I've written a simple token contract for testing purposes:

pragma solidity ^0.4.18;

contract TestToken {
    uint public totalSupply;

    mapping(address => uint) public balanceOf;

    function transfer(address to, uint amount) public returns (bool) {
        require(balanceOf[msg.sender] >= amount);
        balanceOf[msg.sender] -= amount;
        balanceOf[to] += amount;
        return true;

    function credit(address to, uint amount) public {
        balanceOf[to] += amount;
        totalSupply += amount;

    function debit(address from, uint amount) public {
        balanceOf[from] -= amount;
        totalSupply -= amount;

Whenever I call the credit method on the contract and pass the address of another contract as parameter, everything works as expected:

token.methods.credit(wallet._address, 500000).send({from: accounts[0], gas: "0xB3E4", gasPrice: "0x4A817C800", value: "0x"})

The status of the transaction is 0x1.

The balance is updated:


But when I pass the address of a regular ethereum account as a parameter, the transaction gets mined, but nothing happens.

token.methods.credit(accounts[0], 500000).send({from: accounts[0], gas: "0xB3E4", gasPrice: "0x4A817C800", value: "0x"})

The status of the transaction is 0x0.

The balance doesn't change:


Comparing the resulting signed transaction objects, the only difference other than the data field is that the signature v value is always 0 when the transaction fails and 1 when the transaction succeeds. But I'm not sure what that means.


Seems like it's not even contract vs non-contract, it's just that some addresses don't work.

For example, this works:

token.methods.credit('0xd2d0aD819B2679FBDD5C75F93fa13242bfd7E2A5', 500000000000000000).send({from: accounts[0], gas: "0xB3E4", gasPrice: "0x4A817C800", value: "0x"})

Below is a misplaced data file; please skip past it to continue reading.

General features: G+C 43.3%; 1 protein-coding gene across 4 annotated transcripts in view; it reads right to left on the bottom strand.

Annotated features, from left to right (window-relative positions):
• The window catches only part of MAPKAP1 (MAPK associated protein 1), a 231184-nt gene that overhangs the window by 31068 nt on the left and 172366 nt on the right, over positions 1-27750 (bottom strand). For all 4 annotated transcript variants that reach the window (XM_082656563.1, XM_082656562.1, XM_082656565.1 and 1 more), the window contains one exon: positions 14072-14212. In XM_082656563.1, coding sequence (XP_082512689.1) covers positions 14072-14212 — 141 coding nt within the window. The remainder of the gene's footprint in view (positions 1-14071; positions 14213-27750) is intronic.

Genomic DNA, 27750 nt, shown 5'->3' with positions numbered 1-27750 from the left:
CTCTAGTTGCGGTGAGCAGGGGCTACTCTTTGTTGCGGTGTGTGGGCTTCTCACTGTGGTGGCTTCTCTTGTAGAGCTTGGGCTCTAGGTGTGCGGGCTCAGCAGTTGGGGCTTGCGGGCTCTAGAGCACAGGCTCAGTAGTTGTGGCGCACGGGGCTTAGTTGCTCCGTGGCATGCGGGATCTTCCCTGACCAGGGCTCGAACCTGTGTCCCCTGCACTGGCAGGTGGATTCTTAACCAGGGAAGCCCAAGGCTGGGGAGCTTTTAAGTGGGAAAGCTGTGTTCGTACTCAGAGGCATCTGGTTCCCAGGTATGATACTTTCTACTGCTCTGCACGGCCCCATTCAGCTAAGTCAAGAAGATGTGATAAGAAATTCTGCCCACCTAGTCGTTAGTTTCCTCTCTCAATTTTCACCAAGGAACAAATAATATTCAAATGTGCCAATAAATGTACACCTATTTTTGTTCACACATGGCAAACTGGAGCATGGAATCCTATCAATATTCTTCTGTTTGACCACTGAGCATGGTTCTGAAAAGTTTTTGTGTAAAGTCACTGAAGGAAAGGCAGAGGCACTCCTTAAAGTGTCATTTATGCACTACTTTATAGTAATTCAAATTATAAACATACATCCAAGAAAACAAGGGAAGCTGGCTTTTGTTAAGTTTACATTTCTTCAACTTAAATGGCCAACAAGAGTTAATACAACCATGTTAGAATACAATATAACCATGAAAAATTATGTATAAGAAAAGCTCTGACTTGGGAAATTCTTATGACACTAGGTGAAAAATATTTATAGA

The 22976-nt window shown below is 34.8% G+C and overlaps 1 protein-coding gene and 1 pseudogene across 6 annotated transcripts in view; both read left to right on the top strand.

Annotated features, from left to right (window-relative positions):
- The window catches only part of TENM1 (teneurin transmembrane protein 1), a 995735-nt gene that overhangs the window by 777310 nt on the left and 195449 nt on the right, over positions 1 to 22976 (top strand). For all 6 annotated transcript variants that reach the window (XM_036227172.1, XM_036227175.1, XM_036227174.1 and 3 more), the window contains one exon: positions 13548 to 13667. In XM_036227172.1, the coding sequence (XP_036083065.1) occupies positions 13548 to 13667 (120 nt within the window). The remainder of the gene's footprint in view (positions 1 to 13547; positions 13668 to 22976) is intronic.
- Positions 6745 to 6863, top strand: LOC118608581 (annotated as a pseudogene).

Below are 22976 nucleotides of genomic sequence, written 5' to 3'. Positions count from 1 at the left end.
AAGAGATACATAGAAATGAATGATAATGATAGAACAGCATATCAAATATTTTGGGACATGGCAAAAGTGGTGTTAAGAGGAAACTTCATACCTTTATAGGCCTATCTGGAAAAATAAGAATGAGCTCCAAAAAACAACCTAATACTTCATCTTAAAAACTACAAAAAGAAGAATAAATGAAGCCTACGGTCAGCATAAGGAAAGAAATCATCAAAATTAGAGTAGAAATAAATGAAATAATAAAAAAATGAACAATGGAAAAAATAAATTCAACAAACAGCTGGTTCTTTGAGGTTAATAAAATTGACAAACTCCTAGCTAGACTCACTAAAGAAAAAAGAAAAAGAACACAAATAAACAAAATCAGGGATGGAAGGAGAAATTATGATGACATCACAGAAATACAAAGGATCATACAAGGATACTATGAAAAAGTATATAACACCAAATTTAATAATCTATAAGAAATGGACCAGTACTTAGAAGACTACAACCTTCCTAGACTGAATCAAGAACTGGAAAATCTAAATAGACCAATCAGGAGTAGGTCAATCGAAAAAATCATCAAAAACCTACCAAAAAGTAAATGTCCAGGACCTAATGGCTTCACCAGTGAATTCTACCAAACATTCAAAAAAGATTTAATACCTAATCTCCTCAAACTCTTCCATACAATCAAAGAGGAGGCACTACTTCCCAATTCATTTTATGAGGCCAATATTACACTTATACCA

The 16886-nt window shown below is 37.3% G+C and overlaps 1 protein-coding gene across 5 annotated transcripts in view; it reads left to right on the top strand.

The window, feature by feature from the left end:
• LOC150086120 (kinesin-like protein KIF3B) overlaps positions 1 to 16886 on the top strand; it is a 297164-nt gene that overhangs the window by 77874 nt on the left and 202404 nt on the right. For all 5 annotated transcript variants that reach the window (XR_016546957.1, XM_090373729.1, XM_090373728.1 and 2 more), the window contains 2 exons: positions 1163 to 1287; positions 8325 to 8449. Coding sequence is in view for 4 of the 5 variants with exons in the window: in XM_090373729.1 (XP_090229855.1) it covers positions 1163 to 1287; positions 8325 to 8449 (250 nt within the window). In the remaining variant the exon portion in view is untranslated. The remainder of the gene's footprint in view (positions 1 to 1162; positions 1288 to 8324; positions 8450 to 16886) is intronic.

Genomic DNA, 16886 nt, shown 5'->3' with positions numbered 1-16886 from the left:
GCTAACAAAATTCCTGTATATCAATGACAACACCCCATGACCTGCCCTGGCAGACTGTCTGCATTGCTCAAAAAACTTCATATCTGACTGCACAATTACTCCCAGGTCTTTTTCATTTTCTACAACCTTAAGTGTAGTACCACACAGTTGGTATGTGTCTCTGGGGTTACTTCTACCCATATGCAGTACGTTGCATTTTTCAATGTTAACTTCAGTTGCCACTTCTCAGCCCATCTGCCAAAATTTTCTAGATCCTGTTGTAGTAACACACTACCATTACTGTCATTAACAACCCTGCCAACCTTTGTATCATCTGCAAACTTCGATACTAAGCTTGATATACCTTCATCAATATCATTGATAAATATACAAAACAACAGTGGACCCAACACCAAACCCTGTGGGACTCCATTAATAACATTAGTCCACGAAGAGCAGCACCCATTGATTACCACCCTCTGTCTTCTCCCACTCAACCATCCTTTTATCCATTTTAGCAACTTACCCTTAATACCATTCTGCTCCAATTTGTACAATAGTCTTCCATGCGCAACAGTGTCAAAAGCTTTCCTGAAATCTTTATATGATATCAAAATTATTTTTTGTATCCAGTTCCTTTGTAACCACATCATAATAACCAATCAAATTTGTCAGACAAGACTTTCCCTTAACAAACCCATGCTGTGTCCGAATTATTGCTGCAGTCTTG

This doesn't:

token.methods.credit('0xc4beccd2ebdb32203800dfbc60ff0dd7c2762b48', 500000000000000000).send({from: accounts[0], gas: "0xB3E4", gasPrice: "0x4A817C800", value: "0x"})
  • 2
    One possible cause is that your gas is not enough to cover your transaction. A transaction will be cheaper is the recipient has a non-zero balance. – Ismael May 1 '18 at 18:42
  • That's exactly what the problem was, I did not account for the fact that if an account doesn't already have a balance it will cost more gas to create the balance mapping for that account. And so I was running out of gas when calling the method with new addresses. – Anurope May 1 '18 at 22:40
  1. you're sending from account[0] to account[0], so the balance stays he same
  2. if the balance of (accounts[0]) is zero, as you show in your second call, then transfer call will fail because of require(balanceOf[msg.sender] >= amount)
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  • Sorry I misstyped the question title, I was talking about the credit function which mints new tokens. – Anurope May 1 '18 at 12:21

The problem is most probably with gas limit. How did you calculate it?

When transaction has some data attached, e.g. contract's method selector and parameters, zero bytes cost less than non-zero. So, transaction that sends tokens to 0x0011223344556677889900112233445566778899 will cost less than transaction, that send the same number of tokens to 0x112233445566778899aa112233445566778899aa. Also, changing value in storage from zero to non-zero costs more, than changing it from non-zero to non-zero. So balanceOf[to] += amount; costs less if to address already has some tokens.

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